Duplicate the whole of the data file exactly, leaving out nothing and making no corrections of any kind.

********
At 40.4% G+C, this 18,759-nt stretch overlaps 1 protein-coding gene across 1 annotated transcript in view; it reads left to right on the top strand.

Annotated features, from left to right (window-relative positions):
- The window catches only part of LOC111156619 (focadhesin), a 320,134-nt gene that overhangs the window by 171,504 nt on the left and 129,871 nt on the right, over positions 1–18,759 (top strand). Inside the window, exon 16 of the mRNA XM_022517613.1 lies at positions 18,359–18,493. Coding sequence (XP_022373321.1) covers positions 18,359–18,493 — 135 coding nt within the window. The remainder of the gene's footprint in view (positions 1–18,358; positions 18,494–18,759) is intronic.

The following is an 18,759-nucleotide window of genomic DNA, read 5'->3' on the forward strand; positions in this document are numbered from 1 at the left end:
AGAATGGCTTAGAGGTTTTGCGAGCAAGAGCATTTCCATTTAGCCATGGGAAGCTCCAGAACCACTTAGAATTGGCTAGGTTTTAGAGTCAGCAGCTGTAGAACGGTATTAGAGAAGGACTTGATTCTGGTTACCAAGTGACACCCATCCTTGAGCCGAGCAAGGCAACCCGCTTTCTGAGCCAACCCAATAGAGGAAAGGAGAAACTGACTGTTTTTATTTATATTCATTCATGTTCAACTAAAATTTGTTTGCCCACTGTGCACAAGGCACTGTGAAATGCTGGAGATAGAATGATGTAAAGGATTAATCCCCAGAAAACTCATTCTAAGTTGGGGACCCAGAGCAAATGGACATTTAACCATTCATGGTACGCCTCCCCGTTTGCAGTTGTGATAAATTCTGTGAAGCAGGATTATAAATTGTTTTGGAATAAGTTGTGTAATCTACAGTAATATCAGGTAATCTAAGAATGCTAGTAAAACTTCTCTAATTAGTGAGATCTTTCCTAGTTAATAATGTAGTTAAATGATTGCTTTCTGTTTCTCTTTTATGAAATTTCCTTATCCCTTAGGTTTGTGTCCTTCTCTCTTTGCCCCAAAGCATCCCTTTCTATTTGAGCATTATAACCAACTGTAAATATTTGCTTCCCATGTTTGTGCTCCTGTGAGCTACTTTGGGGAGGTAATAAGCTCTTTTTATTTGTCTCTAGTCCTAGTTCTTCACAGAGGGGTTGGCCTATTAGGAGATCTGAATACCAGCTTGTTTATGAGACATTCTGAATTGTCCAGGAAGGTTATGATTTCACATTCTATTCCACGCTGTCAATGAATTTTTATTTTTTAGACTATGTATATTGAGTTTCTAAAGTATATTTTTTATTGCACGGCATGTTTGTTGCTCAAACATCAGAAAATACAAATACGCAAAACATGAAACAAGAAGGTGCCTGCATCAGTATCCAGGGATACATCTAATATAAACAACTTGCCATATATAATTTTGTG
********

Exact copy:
At 40.4% G+C, this 18,759-nt stretch overlaps 1 protein-coding gene across 1 annotated transcript in view; it reads left to right on the top strand.

Annotated features, from left to right (window-relative positions):
- The window catches only part of LOC111156619 (focadhesin), a 320,134-nt gene that overhangs the window by 171,504 nt on the left and 129,871 nt on the right, over positions 1–18,759 (top strand). Inside the window, exon 16 of the mRNA XM_022517613.1 lies at positions 18,359–18,493. Coding sequence (XP_022373321.1) covers positions 18,359–18,493 — 135 coding nt within the window. The remainder of the gene's footprint in view (positions 1–18,358; positions 18,494–18,759) is intronic.

The following is an 18,759-nucleotide window of genomic DNA, read 5'->3' on the forward strand; positions in this document are numbered from 1 at the left end:
AGAATGGCTTAGAGGTTTTGCGAGCAAGAGCATTTCCATTTAGCCATGGGAAGCTCCAGAACCACTTAGAATTGGCTAGGTTTTAGAGTCAGCAGCTGTAGAACGGTATTAGAGAAGGACTTGATTCTGGTTACCAAGTGACACCCATCCTTGAGCCGAGCAAGGCAACCCGCTTTCTGAGCCAACCCAATAGAGGAAAGGAGAAACTGACTGTTTTTATTTATATTCATTCATGTTCAACTAAAATTTGTTTGCCCACTGTGCACAAGGCACTGTGAAATGCTGGAGATAGAATGATGTAAAGGATTAATCCCCAGAAAACTCATTCTAAGTTGGGGACCCAGAGCAAATGGACATTTAACCATTCATGGTACGCCTCCCCGTTTGCAGTTGTGATAAATTCTGTGAAGCAGGATTATAAATTGTTTTGGAATAAGTTGTGTAATCTACAGTAATATCAGGTAATCTAAGAATGCTAGTAAAACTTCTCTAATTAGTGAGATCTTTCCTAGTTAATAATGTAGTTAAATGATTGCTTTCTGTTTCTCTTTTATGAAATTTCCTTATCCCTTAGGTTTGTGTCCTTCTCTCTTTGCCCCAAAGCATCCCTTTCTATTTGAGCATTATAACCAACTGTAAATATTTGCTTCCCATGTTTGTGCTCCTGTGAGCTACTTTGGGGAGGTAATAAGCTCTTTTTATTTGTCTCTAGTCCTAGTTCTTCACAGAGGGGTTGGCCTATTAGGAGATCTGAATACCAGCTTGTTTATGAGACATTCTGAATTGTCCAGGAAGGTTATGATTTCACATTCTATTCCACGCTGTCAATGAATTTTTATTTTTTAGACTATGTATATTGAGTTTCTAAAGTATATTTTTTATTGCACGGCATGTTTGTTGCTCAAACATCAGAAAATACAAATACGCAAAACATGAAACAAGAAGGTGCCTGCATCAGTATCCAGGGATACATCTAATATAAACAACTTGCCATATATAATTTTGTG